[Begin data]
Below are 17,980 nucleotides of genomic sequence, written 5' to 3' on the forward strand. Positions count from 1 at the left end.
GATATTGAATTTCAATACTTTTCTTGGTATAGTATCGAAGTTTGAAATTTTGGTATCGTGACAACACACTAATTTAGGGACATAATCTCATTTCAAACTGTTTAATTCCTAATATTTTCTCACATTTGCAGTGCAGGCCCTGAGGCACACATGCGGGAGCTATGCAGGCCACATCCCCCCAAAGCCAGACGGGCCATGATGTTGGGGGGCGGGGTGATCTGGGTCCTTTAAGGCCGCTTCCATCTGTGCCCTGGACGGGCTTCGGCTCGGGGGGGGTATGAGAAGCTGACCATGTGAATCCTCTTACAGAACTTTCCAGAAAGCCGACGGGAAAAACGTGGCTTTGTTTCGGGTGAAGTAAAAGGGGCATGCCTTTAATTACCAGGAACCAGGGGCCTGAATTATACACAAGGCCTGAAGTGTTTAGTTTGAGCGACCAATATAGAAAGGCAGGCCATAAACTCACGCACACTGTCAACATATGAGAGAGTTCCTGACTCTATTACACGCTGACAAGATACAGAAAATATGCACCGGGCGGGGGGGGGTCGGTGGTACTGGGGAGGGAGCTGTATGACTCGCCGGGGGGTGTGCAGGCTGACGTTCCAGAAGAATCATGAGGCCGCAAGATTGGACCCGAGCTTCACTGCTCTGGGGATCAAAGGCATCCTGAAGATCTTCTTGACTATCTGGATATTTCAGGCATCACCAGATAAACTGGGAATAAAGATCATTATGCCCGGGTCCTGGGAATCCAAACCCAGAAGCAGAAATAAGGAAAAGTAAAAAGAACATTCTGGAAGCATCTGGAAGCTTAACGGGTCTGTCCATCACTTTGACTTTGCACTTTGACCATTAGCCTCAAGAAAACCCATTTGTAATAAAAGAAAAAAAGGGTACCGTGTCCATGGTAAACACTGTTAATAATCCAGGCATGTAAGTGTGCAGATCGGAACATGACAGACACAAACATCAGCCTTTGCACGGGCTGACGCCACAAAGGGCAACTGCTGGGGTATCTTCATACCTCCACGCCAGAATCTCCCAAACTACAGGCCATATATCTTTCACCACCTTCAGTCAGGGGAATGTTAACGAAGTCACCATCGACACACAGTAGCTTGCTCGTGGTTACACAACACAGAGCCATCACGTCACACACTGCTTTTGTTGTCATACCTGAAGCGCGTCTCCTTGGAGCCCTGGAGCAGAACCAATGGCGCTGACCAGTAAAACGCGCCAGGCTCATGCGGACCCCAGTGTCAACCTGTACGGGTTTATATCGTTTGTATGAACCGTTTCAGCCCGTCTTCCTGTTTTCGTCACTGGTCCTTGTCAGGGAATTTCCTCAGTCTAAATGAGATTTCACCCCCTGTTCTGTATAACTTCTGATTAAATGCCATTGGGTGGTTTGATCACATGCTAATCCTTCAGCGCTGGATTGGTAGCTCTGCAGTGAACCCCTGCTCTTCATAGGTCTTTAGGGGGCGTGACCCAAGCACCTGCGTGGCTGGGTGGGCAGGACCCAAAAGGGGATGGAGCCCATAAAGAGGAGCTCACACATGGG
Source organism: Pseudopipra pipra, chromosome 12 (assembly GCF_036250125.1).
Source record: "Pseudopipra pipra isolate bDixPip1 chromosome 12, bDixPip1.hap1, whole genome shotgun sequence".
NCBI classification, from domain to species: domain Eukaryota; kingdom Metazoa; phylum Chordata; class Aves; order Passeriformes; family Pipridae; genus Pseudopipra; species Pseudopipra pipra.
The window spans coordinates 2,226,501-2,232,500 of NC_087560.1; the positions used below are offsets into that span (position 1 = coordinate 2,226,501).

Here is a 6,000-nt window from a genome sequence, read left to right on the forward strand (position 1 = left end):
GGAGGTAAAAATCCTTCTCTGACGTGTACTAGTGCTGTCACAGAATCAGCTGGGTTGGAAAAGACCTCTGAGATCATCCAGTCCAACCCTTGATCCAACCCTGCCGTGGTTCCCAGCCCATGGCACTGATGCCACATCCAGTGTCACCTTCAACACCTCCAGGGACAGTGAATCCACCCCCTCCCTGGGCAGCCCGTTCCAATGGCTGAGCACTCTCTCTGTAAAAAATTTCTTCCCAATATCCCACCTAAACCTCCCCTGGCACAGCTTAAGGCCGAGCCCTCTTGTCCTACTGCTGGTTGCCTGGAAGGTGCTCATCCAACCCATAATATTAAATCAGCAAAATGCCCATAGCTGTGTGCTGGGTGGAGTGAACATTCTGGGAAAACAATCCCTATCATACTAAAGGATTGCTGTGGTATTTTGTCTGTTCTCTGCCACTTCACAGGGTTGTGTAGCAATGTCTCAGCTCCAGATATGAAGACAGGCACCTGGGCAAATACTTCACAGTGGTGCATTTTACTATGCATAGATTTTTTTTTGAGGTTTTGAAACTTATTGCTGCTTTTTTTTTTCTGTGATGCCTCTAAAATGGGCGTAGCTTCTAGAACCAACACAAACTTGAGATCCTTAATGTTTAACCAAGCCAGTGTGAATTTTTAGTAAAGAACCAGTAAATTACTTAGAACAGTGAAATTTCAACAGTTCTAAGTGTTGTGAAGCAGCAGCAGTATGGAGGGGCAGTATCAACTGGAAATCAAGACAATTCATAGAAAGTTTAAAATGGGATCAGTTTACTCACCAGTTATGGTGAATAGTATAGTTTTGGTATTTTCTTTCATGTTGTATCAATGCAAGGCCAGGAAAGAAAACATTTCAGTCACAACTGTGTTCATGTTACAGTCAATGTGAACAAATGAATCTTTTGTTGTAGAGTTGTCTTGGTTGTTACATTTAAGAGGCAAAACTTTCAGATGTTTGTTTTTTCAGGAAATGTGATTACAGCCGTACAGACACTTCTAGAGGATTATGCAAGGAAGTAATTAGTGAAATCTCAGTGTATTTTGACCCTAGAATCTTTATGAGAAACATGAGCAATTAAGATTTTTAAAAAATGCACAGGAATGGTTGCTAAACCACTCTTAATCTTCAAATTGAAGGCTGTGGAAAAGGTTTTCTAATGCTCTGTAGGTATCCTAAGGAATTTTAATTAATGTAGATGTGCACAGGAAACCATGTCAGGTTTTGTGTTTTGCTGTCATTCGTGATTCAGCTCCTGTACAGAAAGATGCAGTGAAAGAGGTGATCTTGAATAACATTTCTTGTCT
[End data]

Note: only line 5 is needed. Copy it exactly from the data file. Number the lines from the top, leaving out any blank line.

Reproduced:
NCBI classification, from domain to species: domain Eukaryota; kingdom Metazoa; phylum Chordata; class Aves; order Passeriformes; family Pipridae; genus Pseudopipra; species Pseudopipra pipra.